GOTTHEIMER: I think that's up to others, you know? I'll just tell you what I thought was very important yesterday, is that we came together - there's been several comments in the last month; this is not the first one. Several of us came together and wrote to our leadership, saying, we've got to talk about this in the Democratic caucus; and we have to come out strongly against it. And frankly, that's what happened swiftly. I think that's the right thing. Our leadership came out against it. Obviously, the representative apologized. And to me, that's exactly the kind of steps we should be taking. You know, we cannot for a second let anyone believe it's OK to use anti-Semitic tropes and to use divisive language. And I think we have to be vigilant.
INSKEEP: OK. So however she criticized Israel and the U.S.-Israel relationship, it's widely agreed it was the wrong way. But as you know, they're...
GOTTHEIMER: Right. Again, you have every right to - we're going to disagree on policy.
INSKEEP: Well, let's talk about the policy very briefly because there are...
INSKEEP: ...A lot of Americans, including a lot of your fellow Democrats, who say they are concerned about Israeli policies, that Israelis have governed millions of Palestinians for more than 50 years who can't vote for the government that has most of the power, that there's not a peace settlement. What is a fair way to criticize Israeli policies on those issues?
GOTTHEIMER: Well, as you said, if we had 20 minutes, we could start this conversation.
GOTTHEIMER: I think - right? - I think what is very important is that we know many of the policies in place are because of the history of, frankly, Palestinian terror, whether, you know, it's Hamas or Hezbollah. You know, there's been years of - there's, as you know, payment lists literally that Palestinians pay to those who blow themselves up to kill Israelis. So many of the policies in place are there for, of course, the security of the region and also to fight back against rockets and others that are firing at Israelis from terrorists.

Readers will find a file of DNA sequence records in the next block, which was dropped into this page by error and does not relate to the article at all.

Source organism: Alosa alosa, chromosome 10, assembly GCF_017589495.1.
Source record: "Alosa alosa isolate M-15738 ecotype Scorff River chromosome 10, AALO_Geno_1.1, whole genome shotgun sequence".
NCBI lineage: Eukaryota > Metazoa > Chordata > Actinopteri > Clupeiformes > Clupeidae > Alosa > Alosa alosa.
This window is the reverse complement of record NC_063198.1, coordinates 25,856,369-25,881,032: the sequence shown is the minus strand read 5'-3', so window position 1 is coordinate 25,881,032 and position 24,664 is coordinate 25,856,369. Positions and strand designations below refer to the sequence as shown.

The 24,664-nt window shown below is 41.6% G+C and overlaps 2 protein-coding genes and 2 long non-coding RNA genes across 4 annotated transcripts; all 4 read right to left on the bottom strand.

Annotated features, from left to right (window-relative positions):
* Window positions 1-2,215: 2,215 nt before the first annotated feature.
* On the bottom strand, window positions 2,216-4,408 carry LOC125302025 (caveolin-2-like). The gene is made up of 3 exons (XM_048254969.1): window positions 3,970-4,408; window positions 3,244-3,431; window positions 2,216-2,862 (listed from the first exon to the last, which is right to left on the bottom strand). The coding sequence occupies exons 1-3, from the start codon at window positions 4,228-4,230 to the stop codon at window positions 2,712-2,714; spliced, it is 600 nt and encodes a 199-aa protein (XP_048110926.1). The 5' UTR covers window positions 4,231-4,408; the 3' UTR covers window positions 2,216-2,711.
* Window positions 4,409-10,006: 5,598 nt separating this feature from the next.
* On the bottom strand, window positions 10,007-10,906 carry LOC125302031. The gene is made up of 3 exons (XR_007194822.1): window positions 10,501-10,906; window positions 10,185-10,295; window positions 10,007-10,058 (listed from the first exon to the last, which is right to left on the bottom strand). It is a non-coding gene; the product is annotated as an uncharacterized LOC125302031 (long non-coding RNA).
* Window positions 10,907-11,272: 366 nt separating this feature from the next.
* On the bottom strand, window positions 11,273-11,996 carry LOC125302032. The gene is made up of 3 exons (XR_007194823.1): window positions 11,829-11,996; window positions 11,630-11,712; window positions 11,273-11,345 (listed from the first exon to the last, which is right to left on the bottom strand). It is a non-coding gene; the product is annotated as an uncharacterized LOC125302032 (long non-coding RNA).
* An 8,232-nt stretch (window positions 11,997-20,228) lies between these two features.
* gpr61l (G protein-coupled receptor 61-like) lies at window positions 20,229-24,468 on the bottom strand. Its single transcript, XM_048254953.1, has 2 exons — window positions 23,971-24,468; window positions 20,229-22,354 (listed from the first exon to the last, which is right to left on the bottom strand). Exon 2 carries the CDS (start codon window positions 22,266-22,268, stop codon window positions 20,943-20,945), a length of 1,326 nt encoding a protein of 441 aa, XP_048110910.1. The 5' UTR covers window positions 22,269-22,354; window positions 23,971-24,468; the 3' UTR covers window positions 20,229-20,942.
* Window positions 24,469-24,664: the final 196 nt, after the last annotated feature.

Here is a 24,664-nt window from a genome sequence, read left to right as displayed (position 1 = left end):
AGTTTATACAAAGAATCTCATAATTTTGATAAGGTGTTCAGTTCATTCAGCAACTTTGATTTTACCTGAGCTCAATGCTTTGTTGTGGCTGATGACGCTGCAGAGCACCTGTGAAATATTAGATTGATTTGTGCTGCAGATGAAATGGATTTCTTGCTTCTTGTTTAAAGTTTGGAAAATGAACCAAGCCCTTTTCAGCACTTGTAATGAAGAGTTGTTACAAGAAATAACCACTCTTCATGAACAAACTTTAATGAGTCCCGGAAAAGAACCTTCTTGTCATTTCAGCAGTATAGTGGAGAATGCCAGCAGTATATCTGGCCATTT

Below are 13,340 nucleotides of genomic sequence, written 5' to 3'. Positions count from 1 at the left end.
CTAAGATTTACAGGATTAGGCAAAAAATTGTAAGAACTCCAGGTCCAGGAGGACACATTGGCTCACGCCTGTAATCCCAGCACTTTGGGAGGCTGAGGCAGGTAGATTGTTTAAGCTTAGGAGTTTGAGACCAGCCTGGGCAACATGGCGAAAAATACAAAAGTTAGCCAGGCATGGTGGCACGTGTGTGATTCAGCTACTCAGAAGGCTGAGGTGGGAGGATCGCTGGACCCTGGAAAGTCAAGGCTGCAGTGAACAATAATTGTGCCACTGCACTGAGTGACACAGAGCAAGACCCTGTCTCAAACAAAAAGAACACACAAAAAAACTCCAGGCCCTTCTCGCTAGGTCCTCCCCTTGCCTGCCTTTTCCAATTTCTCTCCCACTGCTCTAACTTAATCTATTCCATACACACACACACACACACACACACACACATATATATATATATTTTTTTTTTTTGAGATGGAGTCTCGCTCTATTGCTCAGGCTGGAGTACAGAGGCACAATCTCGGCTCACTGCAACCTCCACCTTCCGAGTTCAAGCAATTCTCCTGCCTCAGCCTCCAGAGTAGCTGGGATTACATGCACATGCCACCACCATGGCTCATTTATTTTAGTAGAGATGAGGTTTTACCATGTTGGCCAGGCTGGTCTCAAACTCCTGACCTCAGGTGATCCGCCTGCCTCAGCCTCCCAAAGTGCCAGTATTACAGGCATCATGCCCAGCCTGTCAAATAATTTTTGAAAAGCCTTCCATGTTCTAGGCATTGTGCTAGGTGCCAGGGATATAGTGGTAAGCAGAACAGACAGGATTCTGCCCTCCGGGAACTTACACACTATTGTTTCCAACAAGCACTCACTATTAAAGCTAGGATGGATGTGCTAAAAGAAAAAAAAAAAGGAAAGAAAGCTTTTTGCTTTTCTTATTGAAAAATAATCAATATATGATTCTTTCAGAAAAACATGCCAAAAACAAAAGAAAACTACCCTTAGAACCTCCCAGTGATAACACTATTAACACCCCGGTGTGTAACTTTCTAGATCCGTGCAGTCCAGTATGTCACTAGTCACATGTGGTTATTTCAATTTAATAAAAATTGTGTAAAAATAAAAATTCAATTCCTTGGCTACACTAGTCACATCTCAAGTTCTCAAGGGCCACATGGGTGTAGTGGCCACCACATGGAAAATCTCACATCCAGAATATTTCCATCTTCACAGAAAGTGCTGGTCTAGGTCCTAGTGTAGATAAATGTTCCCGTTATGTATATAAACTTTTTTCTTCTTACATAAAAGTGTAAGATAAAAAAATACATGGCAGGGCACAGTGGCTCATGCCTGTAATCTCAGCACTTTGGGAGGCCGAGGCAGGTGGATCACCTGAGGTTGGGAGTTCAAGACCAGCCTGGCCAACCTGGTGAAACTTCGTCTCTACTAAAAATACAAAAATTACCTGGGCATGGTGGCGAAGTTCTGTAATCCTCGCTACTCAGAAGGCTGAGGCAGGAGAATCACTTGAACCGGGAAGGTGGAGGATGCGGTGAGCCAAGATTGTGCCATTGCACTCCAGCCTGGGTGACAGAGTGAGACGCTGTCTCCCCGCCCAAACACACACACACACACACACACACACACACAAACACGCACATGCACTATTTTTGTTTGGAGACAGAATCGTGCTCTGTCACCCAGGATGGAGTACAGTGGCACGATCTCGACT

So you know, the - but the other key is, for us, it's the democracy in the region. It's the oldest democracy that's operating that protects people in that region. And frankly, it's critical to our security. And that's really the most important thing as a U.S. congressman, is to worry about protecting America. And that is why that relationship is key. Of course, it's also historic homeland to the Jewish people. After the Holocaust, was the place where we could go for security. But again, America's security is essential because of our relationship there.
INSKEEP: Congressman, thanks for the time - really appreciate it.
GOTTHEIMER: It was great to talk to you.
INSKEEP: Democrat Josh Gottheimer of New Jersey. NPR's Kelsey Snell was listening in. Kelsey, what did you hear there?
KELSEY SNELL, BYLINE: Well, I think that he touched on something that I - that we've been hearing from Democrats in general, is that they wanted their leadership to come in and say something and to step in and take a stance here. And we did see congressional leaders - Democratic leaders, they did rebuke Omar for her comments. So I think it'll be interesting to see how the Democrats move forward from here because it sounds like, from the congressman's point of view, that they're ready to see how - you know, how the conversation evolves.
INSKEEP: NPR's Kelsey Snell. Thanks.
SNELL: Thank you.